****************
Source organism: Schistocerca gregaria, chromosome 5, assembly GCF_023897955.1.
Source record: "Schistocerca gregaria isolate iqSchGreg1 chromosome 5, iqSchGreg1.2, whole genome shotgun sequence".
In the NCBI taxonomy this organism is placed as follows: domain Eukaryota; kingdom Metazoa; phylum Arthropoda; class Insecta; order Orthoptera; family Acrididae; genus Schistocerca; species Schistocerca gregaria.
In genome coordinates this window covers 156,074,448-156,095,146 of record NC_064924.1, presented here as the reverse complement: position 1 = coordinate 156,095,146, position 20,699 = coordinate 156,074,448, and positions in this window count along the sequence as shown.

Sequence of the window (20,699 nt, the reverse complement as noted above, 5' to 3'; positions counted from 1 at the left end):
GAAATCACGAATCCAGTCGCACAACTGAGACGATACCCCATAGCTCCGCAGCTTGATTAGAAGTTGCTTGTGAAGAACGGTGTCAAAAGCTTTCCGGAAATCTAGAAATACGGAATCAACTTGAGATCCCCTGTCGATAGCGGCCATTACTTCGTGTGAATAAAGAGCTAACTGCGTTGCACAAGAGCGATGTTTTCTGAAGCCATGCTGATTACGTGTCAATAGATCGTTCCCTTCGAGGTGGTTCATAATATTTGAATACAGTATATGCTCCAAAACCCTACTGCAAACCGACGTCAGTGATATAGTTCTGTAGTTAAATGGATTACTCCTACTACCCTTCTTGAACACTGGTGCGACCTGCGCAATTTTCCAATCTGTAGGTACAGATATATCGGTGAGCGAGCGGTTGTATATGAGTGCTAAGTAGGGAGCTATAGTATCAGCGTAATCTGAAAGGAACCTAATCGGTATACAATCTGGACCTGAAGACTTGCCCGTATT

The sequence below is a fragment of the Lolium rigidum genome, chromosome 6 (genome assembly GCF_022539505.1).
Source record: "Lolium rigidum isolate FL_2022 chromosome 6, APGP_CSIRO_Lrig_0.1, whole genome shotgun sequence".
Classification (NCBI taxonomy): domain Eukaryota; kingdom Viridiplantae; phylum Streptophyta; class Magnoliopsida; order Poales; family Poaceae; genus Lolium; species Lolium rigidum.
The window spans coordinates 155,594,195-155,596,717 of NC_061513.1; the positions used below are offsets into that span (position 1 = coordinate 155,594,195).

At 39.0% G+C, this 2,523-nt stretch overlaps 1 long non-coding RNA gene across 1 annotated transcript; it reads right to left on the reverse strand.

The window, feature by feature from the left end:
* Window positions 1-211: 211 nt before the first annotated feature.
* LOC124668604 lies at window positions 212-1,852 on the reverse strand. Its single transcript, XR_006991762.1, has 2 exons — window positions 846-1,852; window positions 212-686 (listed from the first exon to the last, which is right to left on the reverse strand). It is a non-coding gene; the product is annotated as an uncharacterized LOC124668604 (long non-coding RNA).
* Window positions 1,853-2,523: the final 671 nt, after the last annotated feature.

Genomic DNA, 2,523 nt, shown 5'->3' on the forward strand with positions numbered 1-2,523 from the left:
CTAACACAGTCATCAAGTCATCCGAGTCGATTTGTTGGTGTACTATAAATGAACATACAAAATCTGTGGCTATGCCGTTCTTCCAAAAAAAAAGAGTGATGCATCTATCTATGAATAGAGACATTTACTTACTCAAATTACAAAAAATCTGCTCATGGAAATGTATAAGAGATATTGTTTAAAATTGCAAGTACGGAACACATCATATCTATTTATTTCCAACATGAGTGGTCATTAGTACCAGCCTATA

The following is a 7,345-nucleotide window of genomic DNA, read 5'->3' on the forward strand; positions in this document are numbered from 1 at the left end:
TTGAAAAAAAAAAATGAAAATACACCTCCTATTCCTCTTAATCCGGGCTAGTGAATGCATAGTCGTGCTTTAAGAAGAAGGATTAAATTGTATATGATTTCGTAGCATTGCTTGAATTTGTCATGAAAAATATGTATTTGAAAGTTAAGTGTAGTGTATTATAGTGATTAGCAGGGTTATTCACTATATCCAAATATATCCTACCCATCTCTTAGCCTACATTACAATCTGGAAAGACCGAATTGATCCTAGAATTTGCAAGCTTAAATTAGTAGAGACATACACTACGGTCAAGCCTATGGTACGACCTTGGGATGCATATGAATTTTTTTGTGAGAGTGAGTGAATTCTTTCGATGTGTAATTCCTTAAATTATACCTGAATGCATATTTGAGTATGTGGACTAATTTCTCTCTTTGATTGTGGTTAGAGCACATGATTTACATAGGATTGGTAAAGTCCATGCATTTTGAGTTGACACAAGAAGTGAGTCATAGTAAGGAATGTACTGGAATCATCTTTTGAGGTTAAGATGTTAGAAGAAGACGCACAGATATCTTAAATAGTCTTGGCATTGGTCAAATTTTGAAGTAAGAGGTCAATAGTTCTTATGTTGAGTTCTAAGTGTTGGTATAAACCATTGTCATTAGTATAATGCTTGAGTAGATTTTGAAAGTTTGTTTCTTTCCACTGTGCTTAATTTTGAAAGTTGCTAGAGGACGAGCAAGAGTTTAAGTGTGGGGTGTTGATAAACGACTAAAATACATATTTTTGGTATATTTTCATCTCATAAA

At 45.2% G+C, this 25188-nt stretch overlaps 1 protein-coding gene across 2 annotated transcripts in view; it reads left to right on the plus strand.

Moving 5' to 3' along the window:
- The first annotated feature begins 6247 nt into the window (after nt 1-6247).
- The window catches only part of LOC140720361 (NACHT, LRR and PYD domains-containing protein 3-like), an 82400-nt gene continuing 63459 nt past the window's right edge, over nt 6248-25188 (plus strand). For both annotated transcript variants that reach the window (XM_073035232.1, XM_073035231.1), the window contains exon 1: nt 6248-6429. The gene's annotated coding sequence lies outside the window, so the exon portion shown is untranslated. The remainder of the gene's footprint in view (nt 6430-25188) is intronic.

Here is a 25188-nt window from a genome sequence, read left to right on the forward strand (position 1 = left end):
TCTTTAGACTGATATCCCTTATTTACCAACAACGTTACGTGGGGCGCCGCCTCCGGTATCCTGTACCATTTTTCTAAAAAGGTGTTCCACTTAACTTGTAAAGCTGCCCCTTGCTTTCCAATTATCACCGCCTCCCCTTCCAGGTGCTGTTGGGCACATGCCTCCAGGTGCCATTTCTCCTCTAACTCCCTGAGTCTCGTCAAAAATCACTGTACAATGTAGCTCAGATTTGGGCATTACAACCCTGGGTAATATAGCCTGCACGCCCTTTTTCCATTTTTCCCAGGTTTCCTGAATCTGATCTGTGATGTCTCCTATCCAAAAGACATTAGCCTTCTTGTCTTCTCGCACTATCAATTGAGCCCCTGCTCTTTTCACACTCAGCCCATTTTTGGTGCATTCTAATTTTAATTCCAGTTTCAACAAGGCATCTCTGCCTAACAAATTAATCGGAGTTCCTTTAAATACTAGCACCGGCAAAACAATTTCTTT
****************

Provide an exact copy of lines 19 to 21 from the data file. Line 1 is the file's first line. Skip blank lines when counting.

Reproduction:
TTGAAAAAAAAAAATGAAAATACACCTCCTATTCCTCTTAATCCGGGCTAGTGAATGCATAGTCGTGCTTTAAGAAGAAGGATTAAATTGTATATGATTTCGTAGCATTGCTTGAATTTGTCATGAAAAATATGTATTTGAAAGTTAAGTGTAGTGTATTATAGTGATTAGCAGGGTTATTCACTATATCCAAATATATCCTACCCATCTCTTAGCCTACATTACAATCTGGAAAGACCGAATTGATCCTAGAATTTGCAAGCTTAAATTAGTAGAGACATACACTACGGTCAAGCCTATGGTACGACCTTGGGATGCATATGAATTTTTTTGTGAGAGTGAGTGAATTCTTTCGATGTGTAATTCCTTAAATTATACCTGAATGCATATTTGAGTATGTGGACTAATTTCTCTCTTTGATTGTGGTTAGAGCACATGATTTACATAGGATTGGTAAAGTCCATGCATTTTGAGTTGACACAAGAAGTGAGTCATAGTAAGGAATGTACTGGAATCATCTTTTGAGGTTAAGATGTTAGAAGAAGACGCACAGATATCTTAAATAGTCTTGGCATTGGTCAAATTTTGAAGTAAGAGGTCAATAGTTCTTATGTTGAGTTCTAAGTGTTGGTATAAACCATTGTCATTAGTATAATGCTTGAGTAGATTTTGAAAGTTTGTTTCTTTCCACTGTGCTTAATTTTGAAAGTTGCTAGAGGACGAGCAAGAGTTTAAGTGTGGGGTGTTGATAAACGACTAAAATACATATTTTTGGTATATTTTCATCTCATAAA

At 45.2% G+C, this 25188-nt stretch overlaps 1 protein-coding gene across 2 annotated transcripts in view; it reads left to right on the plus strand.

Moving 5' to 3' along the window: